"Mr. Schaerr has spent a long and distinguished career as a leader at some of the world's largest law firms," Reyes said Thursday. "We are pleased that he is so eager to represent our state and that he would leave his firm so he can focus on this case exclusively."
According to a press release from the AG's Office, Schaerr had an 80 percent win rate in the 10th Circuit Court and a 75 percent win rate for dozens of federal appeals argued in the past five years.
Schaerr has agreed to offer his services at a discounted rate and will cap the fee arrangement at $200,000 for the 10th Circuit Court phase of the proceedings, the statement said. However, Schaerr also has been hired as a fellow on marriage and family law issues at the conservative Sutherland Institute.
Paul Mero, president of the Sutherland Institute, said, "We're very happy" about the state picking Schaerr. Mero would not go into details about what role the institute played in Schaerr's selection.
"All along, we've wanted the right counsel and the right strategy," Mero said. "He is the right guy for a variety of reasons. Defending traditional marriage and the natural family is part of his DNA."
Mero added, "that is where other attorneys have gone wrong for us."
While at the Sutherland Institute, Mero said Schaerr will create "key papers for us" on standards for how attorneys and lawmakers across the country can address these issues.
Also joining the team are John Bursch, a former solicitor general and partner at Warner Norcross & Judd in Michigan, and Monte Neil Stewart, a Boise, Idaho, attorney. Both have agreed to cap their fees for work in the appeal to the 10th Circuit Court at $50,000 each.
"After reviewing the proposals, we also saw that there are very qualified individuals who are willing to offer their services to support the case," Reyes said. "Because of this, we have built a dynamic team that Mr. Schaerr will lead, all for a fraction of the cost of their commercial rates and various costs."
Bursch has argued five cases before the Supreme Court in the past year alone, according to the press release.
Like Schaerr, Stewart also clerked for Justice Burger. Stewart led the state's successful effort to get a stay of Shelby's decision from the U.S. Supreme Court. Stewart and his firm, Stewart Taylor & Morris, successfully defended Nevada's laws limiting marriage to opposite-sex couples in district court; that case is currently on appeal to the 9th Circuit Court.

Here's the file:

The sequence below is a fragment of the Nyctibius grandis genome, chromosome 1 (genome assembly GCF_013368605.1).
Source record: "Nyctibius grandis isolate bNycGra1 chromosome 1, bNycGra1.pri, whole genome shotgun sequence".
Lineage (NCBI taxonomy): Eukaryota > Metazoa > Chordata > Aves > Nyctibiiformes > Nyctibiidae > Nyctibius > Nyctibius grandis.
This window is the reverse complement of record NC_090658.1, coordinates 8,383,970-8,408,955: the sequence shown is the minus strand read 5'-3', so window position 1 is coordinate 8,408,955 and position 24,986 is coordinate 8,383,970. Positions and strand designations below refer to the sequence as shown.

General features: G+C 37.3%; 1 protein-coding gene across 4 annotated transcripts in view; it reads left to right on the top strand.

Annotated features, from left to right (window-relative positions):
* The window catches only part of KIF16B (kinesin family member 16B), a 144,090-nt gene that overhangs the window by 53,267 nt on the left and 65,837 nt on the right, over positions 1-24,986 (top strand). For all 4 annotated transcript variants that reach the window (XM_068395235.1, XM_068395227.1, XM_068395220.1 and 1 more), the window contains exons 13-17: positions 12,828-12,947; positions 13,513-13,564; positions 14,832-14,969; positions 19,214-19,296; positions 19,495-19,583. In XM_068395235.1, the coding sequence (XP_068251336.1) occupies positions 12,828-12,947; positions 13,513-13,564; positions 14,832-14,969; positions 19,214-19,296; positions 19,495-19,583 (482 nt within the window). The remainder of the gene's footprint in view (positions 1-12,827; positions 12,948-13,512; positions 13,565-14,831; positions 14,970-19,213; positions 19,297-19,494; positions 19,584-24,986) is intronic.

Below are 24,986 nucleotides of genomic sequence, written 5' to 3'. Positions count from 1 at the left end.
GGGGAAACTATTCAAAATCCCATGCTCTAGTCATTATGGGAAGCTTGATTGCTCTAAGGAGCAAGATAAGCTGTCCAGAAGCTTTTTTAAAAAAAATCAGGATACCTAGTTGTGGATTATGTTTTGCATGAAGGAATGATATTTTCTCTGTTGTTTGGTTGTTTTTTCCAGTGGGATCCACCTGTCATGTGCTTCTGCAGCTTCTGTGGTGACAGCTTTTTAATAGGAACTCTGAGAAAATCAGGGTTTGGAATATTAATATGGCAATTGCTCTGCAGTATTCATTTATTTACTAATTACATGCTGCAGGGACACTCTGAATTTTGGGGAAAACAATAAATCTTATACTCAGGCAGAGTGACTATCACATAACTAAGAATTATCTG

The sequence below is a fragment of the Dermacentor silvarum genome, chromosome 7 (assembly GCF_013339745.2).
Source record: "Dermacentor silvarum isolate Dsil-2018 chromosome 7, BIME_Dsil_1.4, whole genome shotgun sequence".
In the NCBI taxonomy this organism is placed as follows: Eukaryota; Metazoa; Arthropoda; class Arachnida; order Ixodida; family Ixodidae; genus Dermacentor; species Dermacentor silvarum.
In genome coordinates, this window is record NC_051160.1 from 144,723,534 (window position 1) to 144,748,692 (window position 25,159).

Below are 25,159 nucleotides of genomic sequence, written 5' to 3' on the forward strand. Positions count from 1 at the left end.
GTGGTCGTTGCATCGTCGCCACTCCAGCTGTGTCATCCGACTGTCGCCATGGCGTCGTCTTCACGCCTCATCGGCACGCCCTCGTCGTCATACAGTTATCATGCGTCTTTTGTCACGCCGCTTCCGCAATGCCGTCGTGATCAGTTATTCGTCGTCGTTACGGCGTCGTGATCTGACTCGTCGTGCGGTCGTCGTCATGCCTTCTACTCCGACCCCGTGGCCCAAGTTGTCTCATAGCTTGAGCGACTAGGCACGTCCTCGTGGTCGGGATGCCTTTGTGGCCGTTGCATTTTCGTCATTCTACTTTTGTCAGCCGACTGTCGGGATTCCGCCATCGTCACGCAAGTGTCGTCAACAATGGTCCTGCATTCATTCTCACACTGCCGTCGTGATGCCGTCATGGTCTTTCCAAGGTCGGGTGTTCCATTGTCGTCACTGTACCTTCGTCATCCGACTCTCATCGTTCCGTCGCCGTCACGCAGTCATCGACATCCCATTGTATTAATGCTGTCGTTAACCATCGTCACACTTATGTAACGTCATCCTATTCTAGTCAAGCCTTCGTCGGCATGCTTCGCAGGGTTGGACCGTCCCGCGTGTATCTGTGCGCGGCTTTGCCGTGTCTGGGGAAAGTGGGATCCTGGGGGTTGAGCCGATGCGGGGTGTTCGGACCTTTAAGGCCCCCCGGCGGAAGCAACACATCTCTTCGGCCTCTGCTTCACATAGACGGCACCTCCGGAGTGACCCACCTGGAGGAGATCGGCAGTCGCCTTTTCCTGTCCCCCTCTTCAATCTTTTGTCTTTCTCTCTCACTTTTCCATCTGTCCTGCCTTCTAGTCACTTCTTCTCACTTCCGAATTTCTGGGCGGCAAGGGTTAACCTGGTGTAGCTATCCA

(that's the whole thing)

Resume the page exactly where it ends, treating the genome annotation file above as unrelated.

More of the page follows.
Reyes selected Schaerr from what was reportedly a pool of about a dozen applicants. At $300,000, the cost to the state, so far, will be far less than expected, Reyes said, particularly as staff attorneys are able to turn their attention to regularly assigned caseloads.
The state's deadline to file its first brief with the 10th Circuit Court of Appeals is Jan. 27, less than two weeks from now.
"Although we recognize that Kitchen v. Herbert is a potentially divisive case, it is one of national importance and warrants the best possible representation on both sides," Reyes said.
Attorneys for the plaintiffs who challenged Utah's same-sex marriage ban also are building a larger legal team for the 10th Circuit Court fight.
Peggy A. Tomsic and James E. Magleby are being joined by attorneys Kate Kendell and David Codell of the National Center for Lesbian Rights (NCLR). Kendell, a native Utahn, is the executive director of the NCLR, a graduate of the University of Utah law school and a former ACLU of Utah staff attorney.
Codell, a Harvard Law School graduate who clerked for Justice Ruth Bader Ginsburg, is a constitutional law expert. He most recently served as legal director of the Williams Institute, a think tank at the UCLA School of Law that focuses on sexual orientation and gender identity law and policy. Codell was lead counsel with NCLR and other organizations in a series of lawsuits that successfully upheld California's domestic partnership laws and in a 2008 California Supreme Court decision legalizing same-sex marriage.
On Dec. 20, U.S. District Court Judge Robert J. Shelby ruled that Amendment 3, passed by 66 percent of voters who participated in the 2004 general election, was unconstitutional because it violated due process and equal protect rights of same-sex couples. Between that ruling and Jan. 6, when the U.S. Supreme Court stayed Shelby's order, more than 1,300 Utah couples received marriage licenses.
All briefs from both sides are due to the 10th Circuit Court by the end of February. Oral arguments are likely to take place by summer.
On Tuesday, a federal judge in Oklahoma overturned that state's constitutional amendment barring same-sex marriage which was approved by 76 percent of Oklahomans who voted in the 2004 election. Like Utah's amendment, it also barred recognition of licenses issued by states where same-sex marriage is legal and other relationships, such as civil unions and domestic partnerships.
Oklahoma Attorney General E. Scott Pruitt called the decision "troubling." Pruit said Oklahoma plans to watch what happens to the Utah appeal rather than wage its own battle defending its law.
"There is a case involving the State of Utah currently pending before the 10th Circuit that is identical to the case in Tulsa," Pruitt said in a statement. "The issue most likely will end up at the U.S. Supreme Court and the outcome will dictate whether Oklahoma's constitutional provision will be upheld."